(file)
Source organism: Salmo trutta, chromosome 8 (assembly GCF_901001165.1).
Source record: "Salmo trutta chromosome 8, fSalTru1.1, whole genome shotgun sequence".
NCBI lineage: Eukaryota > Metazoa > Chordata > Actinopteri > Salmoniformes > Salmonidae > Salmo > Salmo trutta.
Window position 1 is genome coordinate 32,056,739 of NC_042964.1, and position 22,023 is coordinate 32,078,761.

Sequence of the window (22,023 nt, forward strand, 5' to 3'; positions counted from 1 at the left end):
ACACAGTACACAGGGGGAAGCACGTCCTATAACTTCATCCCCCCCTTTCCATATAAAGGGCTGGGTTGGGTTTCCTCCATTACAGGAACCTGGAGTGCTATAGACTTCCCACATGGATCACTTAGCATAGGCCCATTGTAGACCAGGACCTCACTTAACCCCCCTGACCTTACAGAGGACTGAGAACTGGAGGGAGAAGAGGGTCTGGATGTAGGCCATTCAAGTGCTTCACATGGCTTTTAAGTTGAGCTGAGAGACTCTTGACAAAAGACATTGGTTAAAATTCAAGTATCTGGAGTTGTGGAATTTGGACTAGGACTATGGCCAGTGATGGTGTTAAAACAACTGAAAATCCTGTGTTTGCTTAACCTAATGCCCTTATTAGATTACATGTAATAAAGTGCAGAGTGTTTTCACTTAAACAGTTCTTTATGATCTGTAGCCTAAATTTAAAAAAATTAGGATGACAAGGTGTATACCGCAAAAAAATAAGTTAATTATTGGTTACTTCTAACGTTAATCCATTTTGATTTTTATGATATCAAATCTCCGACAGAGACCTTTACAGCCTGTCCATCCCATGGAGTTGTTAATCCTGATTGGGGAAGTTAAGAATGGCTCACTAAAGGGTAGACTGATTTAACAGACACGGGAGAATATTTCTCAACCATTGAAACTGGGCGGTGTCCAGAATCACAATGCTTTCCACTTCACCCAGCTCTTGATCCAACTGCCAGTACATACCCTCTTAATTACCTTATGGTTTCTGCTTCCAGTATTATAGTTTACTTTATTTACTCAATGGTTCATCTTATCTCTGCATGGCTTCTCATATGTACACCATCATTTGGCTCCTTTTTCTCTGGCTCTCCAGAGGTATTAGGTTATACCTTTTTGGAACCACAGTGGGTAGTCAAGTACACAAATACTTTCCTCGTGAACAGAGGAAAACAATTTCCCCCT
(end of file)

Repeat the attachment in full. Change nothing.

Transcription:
Source organism: Salmo trutta, chromosome 8 (assembly GCF_901001165.1).
Source record: "Salmo trutta chromosome 8, fSalTru1.1, whole genome shotgun sequence".
NCBI lineage: Eukaryota > Metazoa > Chordata > Actinopteri > Salmoniformes > Salmonidae > Salmo > Salmo trutta.
Window position 1 is genome coordinate 32,056,739 of NC_042964.1, and position 22,023 is coordinate 32,078,761.

Sequence of the window (22,023 nt, forward strand, 5' to 3'; positions counted from 1 at the left end):
ACACAGTACACAGGGGGAAGCACGTCCTATAACTTCATCCCCCCCTTTCCATATAAAGGGCTGGGTTGGGTTTCCTCCATTACAGGAACCTGGAGTGCTATAGACTTCCCACATGGATCACTTAGCATAGGCCCATTGTAGACCAGGACCTCACTTAACCCCCCTGACCTTACAGAGGACTGAGAACTGGAGGGAGAAGAGGGTCTGGATGTAGGCCATTCAAGTGCTTCACATGGCTTTTAAGTTGAGCTGAGAGACTCTTGACAAAAGACATTGGTTAAAATTCAAGTATCTGGAGTTGTGGAATTTGGACTAGGACTATGGCCAGTGATGGTGTTAAAACAACTGAAAATCCTGTGTTTGCTTAACCTAATGCCCTTATTAGATTACATGTAATAAAGTGCAGAGTGTTTTCACTTAAACAGTTCTTTATGATCTGTAGCCTAAATTTAAAAAAATTAGGATGACAAGGTGTATACCGCAAAAAAATAAGTTAATTATTGGTTACTTCTAACGTTAATCCATTTTGATTTTTATGATATCAAATCTCCGACAGAGACCTTTACAGCCTGTCCATCCCATGGAGTTGTTAATCCTGATTGGGGAAGTTAAGAATGGCTCACTAAAGGGTAGACTGATTTAACAGACACGGGAGAATATTTCTCAACCATTGAAACTGGGCGGTGTCCAGAATCACAATGCTTTCCACTTCACCCAGCTCTTGATCCAACTGCCAGTACATACCCTCTTAATTACCTTATGGTTTCTGCTTCCAGTATTATAGTTTACTTTATTTACTCAATGGTTCATCTTATCTCTGCATGGCTTCTCATATGTACACCATCATTTGGCTCCTTTTTCTCTGGCTCTCCAGAGGTATTAGGTTATACCTTTTTGGAACCACAGTGGGTAGTCAAGTACACAAATACTTTCCTCGTGAACAGAGGAAAACAATTTCCCCCT